Lessons Learned - Why do we never learn the lessons?

Ute Kraus, Physics education group Kraus, Theo...Image via Wikipedia

I've worked in companies in the past who insist on performing "lessons learned' exercises after each of their projects. This is an excellent idea.

When each project has finished, the team gets together and dissects what went wrong, what went right and what they would do differently the next time. The points are noted down and documented in a "lessons learned' document.

I remember after we had implemented a particular financial system (Which I came in on the back end of, I might add) we sat around the table and came up with the following points:

  • Better communication of objectives
  • Keep the users informed. Often!
  • Identify Early Adopters and use them to move the project forward
  • Build great buzz to get the project excited
  • Allocate budget for celebrating success.
....(The list went on and on)

My initial thought on reading these was that they were all pretty valid and all pretty obvious. In fact I would go so far as to say that they were all common sense. (But as readers of this blog will know, I regularly remind them that 'The problem with common sense is that it isn't that common!')

Let's skip forward now about 5 years. The company had taken a decision to replace their multiple financial systems with a single, global SAP implementation. The project started and had been progressing for about 18 months. I spoke to one of the local folks who was working on it to understand what they were doing and how they were getting on. In the space of about 20 minutes I found out the following:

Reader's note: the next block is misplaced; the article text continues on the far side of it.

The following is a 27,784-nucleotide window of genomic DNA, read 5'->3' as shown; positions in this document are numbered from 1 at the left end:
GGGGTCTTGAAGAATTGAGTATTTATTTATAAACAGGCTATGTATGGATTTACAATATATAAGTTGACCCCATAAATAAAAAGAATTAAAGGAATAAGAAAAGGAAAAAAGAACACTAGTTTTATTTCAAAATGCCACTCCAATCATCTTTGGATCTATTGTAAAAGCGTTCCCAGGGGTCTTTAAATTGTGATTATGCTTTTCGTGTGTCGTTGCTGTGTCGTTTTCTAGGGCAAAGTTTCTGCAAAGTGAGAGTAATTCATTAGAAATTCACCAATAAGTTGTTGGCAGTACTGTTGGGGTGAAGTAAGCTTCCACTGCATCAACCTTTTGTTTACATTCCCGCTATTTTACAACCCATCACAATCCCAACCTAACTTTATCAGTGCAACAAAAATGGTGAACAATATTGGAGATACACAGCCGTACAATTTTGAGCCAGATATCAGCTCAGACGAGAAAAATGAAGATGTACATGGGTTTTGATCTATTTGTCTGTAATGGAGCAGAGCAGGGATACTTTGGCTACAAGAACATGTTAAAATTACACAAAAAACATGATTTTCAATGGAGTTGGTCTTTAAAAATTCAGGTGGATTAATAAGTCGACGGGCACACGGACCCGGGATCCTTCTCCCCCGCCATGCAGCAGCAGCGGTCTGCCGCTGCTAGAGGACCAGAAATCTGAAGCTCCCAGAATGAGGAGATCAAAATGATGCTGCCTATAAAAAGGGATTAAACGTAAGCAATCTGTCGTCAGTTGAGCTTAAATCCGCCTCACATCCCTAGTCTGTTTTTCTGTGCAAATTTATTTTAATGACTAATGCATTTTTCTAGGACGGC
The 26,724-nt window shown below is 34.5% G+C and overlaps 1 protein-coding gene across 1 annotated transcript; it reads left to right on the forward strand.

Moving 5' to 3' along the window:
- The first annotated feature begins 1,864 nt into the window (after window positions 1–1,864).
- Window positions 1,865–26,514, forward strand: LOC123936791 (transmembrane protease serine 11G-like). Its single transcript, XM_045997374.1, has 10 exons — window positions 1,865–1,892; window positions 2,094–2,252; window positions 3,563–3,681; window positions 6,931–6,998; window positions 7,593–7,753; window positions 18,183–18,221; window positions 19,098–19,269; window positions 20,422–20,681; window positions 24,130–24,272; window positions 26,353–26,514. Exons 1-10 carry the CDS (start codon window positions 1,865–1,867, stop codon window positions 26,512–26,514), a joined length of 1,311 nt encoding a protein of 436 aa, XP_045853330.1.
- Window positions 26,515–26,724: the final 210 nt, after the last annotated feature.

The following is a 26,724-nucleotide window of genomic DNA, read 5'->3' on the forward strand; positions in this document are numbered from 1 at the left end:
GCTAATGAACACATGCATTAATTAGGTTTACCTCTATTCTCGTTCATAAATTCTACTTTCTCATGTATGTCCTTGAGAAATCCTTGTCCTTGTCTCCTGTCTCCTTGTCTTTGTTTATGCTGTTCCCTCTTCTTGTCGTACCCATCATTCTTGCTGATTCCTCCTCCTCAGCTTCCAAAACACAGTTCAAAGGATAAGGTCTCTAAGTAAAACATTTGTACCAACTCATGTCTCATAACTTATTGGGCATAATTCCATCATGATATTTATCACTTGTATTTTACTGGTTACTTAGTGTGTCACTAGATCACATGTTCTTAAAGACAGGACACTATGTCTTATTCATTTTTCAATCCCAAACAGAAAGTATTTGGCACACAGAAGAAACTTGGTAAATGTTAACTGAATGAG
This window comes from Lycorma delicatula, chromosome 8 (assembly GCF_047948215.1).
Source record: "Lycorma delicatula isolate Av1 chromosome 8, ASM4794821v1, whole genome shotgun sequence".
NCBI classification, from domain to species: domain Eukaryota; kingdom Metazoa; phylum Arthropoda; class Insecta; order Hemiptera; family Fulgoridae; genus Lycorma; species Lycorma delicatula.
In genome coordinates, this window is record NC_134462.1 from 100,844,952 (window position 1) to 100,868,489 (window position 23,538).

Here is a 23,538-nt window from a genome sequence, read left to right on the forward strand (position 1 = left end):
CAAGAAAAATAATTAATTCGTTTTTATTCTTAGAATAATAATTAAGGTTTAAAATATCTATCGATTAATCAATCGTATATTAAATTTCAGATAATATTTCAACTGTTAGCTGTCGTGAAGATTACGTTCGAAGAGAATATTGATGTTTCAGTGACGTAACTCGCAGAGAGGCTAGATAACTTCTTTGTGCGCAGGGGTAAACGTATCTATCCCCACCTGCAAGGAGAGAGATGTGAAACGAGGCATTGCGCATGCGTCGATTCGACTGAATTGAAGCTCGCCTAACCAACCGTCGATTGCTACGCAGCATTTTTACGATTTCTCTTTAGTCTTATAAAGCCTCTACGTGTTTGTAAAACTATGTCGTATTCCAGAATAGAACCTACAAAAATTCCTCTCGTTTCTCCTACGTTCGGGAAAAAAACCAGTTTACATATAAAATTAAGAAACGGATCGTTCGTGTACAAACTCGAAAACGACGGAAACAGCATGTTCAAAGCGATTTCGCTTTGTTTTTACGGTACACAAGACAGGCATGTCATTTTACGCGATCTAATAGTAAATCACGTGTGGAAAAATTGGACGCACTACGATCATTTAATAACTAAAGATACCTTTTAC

• Senior management had changed their minds 5 times about the objective of the implementation
  • Nobody in the proposed user community had any idea what was happening with the project
  • They were not involving early adopters or people who were anxious to be involved, instead they were using mostly internal project people to get this going
  • Nobody had a good word to say about the project
  • Budgets were so tight nobody could afford to even buy branded pens or mugs let along have a team dinner to celebrate when something was implemented. Moral was quite low.
About this time I started to remember the lessons learned from the previous financial implementation and I dug out a copy of the document. When I matched the problems the SAP implementation was having with the problems the previous project had I could see a very close similarity.What it meant, in reality, is that despite the fact that we had identified and documented the lessons learned from the previous project, NOBODY HAD, IN FACT LEARNED THE LESSONS. Which got me thinking: Why?

I was obvious that there were problems in the way this company ran projects. They were repeating the same problems over and over again without understanding why. They were also wasting time on capturing lessons learned as they obviously had no intention of referring to these lessons in future. Or maybe it was something a little simpler than that. Maybe it was simply the fact that there was no process to integrate the lessons learned into future projects. The documents were created and filed, but at no point in the project initiation processes was any further reference made to the previous documents. The effectively fell into a black hole never to be referenced again.

Another simple case whereby a small lapse in process had resulted in wasted time, effort and money.

I wonder how many 'lapses' like this exist in your organisation...?

Related Posts by Categories

Widget by Hoctro | Jack Book
For blog comments policy see this post
blog comments powered by Disqus